Court Bars New York’s Takeover of Land
for Columbia Campus
By CHARLES V. BAGLIPublished:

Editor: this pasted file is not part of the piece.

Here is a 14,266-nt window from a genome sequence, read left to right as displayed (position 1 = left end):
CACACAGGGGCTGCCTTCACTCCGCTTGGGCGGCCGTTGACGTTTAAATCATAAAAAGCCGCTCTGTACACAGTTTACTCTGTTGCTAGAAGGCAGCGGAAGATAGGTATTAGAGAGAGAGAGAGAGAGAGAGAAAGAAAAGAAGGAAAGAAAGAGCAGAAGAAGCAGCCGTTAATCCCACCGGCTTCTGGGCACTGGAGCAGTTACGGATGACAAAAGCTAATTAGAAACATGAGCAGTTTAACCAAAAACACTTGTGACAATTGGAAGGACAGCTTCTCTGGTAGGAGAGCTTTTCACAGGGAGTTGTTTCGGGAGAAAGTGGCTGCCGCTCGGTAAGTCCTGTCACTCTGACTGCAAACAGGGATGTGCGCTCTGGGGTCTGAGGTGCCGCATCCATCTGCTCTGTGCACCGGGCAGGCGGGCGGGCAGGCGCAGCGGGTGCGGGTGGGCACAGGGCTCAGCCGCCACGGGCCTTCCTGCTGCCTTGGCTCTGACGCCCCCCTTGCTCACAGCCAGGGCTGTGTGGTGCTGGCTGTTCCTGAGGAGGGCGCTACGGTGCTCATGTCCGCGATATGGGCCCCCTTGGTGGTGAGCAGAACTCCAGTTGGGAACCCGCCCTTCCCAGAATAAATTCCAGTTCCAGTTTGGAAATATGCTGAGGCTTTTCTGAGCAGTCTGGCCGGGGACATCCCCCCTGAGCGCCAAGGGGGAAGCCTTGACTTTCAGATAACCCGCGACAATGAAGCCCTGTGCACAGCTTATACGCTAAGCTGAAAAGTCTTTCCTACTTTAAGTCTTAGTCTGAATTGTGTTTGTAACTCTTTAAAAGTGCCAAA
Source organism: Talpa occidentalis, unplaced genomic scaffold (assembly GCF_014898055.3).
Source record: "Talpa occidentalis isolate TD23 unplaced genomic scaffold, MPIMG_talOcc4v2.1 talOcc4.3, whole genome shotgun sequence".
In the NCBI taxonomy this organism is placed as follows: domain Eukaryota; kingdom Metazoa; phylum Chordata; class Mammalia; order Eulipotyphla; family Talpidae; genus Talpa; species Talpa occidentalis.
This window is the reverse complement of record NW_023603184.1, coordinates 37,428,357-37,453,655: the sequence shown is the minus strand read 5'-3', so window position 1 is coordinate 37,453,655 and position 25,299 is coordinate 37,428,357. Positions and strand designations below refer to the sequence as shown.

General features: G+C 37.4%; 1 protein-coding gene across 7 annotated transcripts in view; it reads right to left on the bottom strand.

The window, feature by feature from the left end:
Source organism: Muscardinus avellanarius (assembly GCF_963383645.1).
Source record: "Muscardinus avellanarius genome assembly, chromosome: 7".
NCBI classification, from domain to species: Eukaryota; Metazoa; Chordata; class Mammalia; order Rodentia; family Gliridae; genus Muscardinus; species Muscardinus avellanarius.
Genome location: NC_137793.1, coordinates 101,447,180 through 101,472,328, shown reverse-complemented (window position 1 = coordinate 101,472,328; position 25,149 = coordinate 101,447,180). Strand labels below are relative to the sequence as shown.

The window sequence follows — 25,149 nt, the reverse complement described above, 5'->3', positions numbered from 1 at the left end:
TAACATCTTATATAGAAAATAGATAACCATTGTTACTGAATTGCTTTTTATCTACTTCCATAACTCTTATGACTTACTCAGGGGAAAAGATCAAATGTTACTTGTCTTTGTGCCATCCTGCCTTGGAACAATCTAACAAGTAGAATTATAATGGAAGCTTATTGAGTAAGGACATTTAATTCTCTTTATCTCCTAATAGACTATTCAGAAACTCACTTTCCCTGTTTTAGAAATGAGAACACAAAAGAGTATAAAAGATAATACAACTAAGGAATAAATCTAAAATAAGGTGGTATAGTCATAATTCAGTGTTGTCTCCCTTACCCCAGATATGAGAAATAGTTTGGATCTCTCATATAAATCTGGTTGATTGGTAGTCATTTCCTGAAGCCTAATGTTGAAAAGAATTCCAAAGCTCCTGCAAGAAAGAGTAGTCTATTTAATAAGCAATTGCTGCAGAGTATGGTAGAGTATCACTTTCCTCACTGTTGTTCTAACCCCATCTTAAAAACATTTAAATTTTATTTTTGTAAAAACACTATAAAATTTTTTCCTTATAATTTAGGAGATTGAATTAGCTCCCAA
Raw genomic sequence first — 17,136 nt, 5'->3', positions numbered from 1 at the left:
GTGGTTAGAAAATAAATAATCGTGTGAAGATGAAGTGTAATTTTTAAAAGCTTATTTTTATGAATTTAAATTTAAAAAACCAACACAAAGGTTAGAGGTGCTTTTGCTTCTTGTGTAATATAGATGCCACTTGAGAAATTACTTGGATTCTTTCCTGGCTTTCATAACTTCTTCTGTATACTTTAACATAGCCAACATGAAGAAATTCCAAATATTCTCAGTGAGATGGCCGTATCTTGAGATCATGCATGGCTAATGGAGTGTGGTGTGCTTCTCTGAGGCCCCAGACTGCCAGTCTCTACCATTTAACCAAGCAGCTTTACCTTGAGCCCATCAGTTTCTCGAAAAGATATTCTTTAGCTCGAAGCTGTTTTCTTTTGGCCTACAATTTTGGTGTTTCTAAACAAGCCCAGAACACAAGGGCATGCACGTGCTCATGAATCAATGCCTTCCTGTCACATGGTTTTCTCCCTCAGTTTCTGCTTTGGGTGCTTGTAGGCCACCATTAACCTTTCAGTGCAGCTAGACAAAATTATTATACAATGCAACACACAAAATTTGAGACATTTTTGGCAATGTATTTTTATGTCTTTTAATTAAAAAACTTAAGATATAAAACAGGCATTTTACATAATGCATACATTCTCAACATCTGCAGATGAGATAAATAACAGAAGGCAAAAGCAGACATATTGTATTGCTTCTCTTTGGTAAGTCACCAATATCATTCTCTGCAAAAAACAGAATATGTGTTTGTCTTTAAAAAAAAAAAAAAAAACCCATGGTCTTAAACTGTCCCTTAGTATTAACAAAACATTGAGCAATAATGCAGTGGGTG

December 3, 2009 A New York appeals court ruled Thursday that the state could not use eminent domain on behalf of Columbia University to obtain parts of a 17-acre site in Upper Manhattan, setting back plans for a satellite campus at a time of discord over government power to acquire property. An appellate ruling sided with Nicholas Sprayregen, who owns four self-storage buildings the state wanted to condemn. Columbia controls 61 of the 67 buildings in the 17-acre site. In a 3-to-2 decision, a panel of the Appellate Division of State Supreme Court in Manhattan annulled the state’s 2008 decision to take property for the expansion project, saying that its condemnation procedure was unconstitutional. The majority opinion was scathing in its appraisal of how the "scheme was hatched," using terms like "sophistry" and "idiocy" in describing how the state went about declaring the neighborhood blighted, the main prerequisite for eminent domain.The $6.3 billion expansion plan is not dead; an appeal has been promised, and Columbia still controls most of the land. But at a time when the government’s use of eminent domain on behalf of private interests has become increasingly controversial, the ruling was a boon for opponents."I feel unbelievable," said Nicholas Sprayregen, the owner of several self-storage warehouses in the Manhattanville expansion area and one of two property owners who have refused to sell to the university. "I was always cautiously optimistic. But I was aware we were going against 50 years of unfair cases against property owners."A spokesman for Columbia, David M. Stone, referred all questions to state officials. Warner Johnston, a spokesman for the Empire State Development Corporation, the agency that approved the use of eminent domain, called the decision "wrong and inconsistent with established law, as consistently articulated by the New York State Court of Appeals, most recently with respect to E.S.D.C.’s Atlantic Yards project." He added, "E.S.D.C. intends to appeal this decision."The ruling comes less than two weeks after the Court of Appeals, the state’s highest court, ruled 6 to 1 that the state could exercise eminent domain in taking businesses, public property and private homes on behalf of a Brooklyn developer who planned a 22-acre residential development and a basketball arena.Proponents of Columbia’s plan expressed optimism that Thursday’s decision would be overturned by the Court of Appeals. But Norman Siegel, a lawyer for the holdout owners, called the ruling a "major victory" in a state that has been deferential to its power to take private property. "The decision sets forth a road map for how private property owners in New York and throughout America can fight back when government tries to seize your property in the name of eminent domain," he said.Columbia embarked in 2003 on its first major expansion in 75 years, saying it had outgrown its Morningside Heights campus. It planned to replace the low-scale industrial buildings north of 125th Street, in the Manhattanville area, with school buildings, laboratories, restaurants and tree-lined streets.The court’s decision, if it is upheld, is not fatal to the plan. Columbia already owns or controls 61 of 67 buildings in the 17-acre project area. Presumably, it can build around the holdout owners, or come to agreement with them. But the state and the university have sought the entire site.Mr. Sprayregen said he never opposed the plan. "The research and education they will perform are very beneficial," he said. "The fact remains that even if they don’t get the last 5 percent, they can still go ahead and build their campus." Amrik Singh, who manages two gas stations involved in the case, said: "I want to thank God and the judges who gave us the decision. We were scared. We were all worried about our jobs." Mr. Sprayregen and the family that owns the stations challenged the process the state used in finding that the neighborhood was blighted. Writing for the majority, Justice James M. Catterson said there was a conflict of interest when the state hired the same real estate consultant, AKRF, that Columbia had hired to make the determination of blight. "We questioned AKRF’s ability to provide ‘objective advice’ to the E.S.D.C., particularly with respect to its preparation of the blight study," Justice Catterson wrote.The blight designation, the court said, was "mere sophistry" about a neighborhood that was already undergoing a renaissance. The state’s development corporation committed to rezoning long before the study, "not for the goal of general economic development or to remediate an area that was blighted before Columbia acquired over 50 percent of the property, but rather solely for the expansion itself.""Even a cursory examination of the study reveals the idiocy of considering things like unpainted block walls or loose awning supports as evidence of a blighted neighborhood," Justice Catterson wrote. A spokesman for the firm said in response to the court’s ruling: "As a firm of planners and analysts, AKRF’s responsibility is the collection and assessment of data in an objective and thorough manner. Our analyses help inform a public decision-making process. They are not advocacy documents."The court’s opinion also drew a distinction between the circumstances in Manhattanville and New London, Conn., the subject of a United States Supreme Court decision in 2005. In that case, the court upheld the taking of land, in part, because the city had devised a wide-ranging downtown revitalization plan. In New York, the Appellate Division said the state and city development agencies "were compelled to engineer a public purpose for a quintessentially private development: eradication of blight," after "having committed to allow Columbia to annex Manhattanville."The court found no civic purpose to this use of eminent domain and criticized state officials for arbitrarily closing the administrative record from further comment by opponents and withholding relevant public documents from the property owners.In the dissent, Justice Peter Tom wrote that the expansion of an educational institution qualified as a public purpose. He wrote that the property owners’ arguments over blight constituted merely a "difference of opinion" that requires the court to defer to the state’s decision to use eminent domain. Justice Tom wrote that the Court of Appeals had used similar reasoning in the Atlantic Yards case.Despite the recent Atlantic Yards ruling, the decision Thursday gave hope to property owners battling the use of eminent domain in Brooklyn and Queens. "We feel like we just got thrown a lifeline," said Matthew Brinckerhoff, a lawyer for the property owners at Atlantic Yards. A year ago, the City Council authorized the use of eminent domain to take a 62-acre area of mostly salvage yards and auto repair shops known as Willets Point in Queens. "The tide may be turning on the use of eminent domain for private purposes," said Jake Bono, a spokesman for Willets Point United, a group of property owners opposed to condemnation.Lisa W. Foderaro contributed reporting.